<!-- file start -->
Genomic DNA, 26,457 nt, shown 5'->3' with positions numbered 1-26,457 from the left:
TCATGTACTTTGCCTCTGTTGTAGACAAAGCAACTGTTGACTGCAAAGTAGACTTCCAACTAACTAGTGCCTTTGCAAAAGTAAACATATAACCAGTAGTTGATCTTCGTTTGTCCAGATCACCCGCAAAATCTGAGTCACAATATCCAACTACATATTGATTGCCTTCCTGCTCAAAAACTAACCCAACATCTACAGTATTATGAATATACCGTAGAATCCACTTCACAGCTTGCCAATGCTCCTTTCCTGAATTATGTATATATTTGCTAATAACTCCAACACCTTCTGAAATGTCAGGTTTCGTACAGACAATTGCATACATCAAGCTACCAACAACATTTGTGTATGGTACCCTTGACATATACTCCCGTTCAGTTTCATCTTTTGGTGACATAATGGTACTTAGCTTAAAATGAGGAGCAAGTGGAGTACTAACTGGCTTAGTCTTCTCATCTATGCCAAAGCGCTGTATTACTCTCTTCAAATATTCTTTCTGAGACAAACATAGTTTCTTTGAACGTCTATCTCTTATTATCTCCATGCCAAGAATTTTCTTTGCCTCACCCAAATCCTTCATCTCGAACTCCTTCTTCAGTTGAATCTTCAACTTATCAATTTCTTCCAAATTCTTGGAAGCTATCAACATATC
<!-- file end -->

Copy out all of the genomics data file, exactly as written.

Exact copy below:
Genomic DNA, 26,457 nt, shown 5'->3' with positions numbered 1-26,457 from the left:
TCATGTACTTTGCCTCTGTTGTAGACAAAGCAACTGTTGACTGCAAAGTAGACTTCCAACTAACTAGTGCCTTTGCAAAAGTAAACATATAACCAGTAGTTGATCTTCGTTTGTCCAGATCACCCGCAAAATCTGAGTCACAATATCCAACTACATATTGATTGCCTTCCTGCTCAAAAACTAACCCAACATCTACAGTATTATGAATATACCGTAGAATCCACTTCACAGCTTGCCAATGCTCCTTTCCTGAATTATGTATATATTTGCTAATAACTCCAACACCTTCTGAAATGTCAGGTTTCGTACAGACAATTGCATACATCAAGCTACCAACAACATTTGTGTATGGTACCCTTGACATATACTCCCGTTCAGTTTCATCTTTTGGTGACATAATGGTACTTAGCTTAAAATGAGGAGCAAGTGGAGTACTAACTGGCTTAGTCTTCTCATCTATGCCAAAGCGCTGTATTACTCTCTTCAAATATTCTTTCTGAGACAAACATAGTTTCTTTGAACGTCTATCTCTTATTATCTCCATGCCAAGAATTTTCTTTGCCTCACCCAAATCCTTCATCTCGAACTCCTTCTTCAGTTGAATCTTCAACTTATCAATTTCTTCCAAATTCTTGGAAGCTATCAACATATC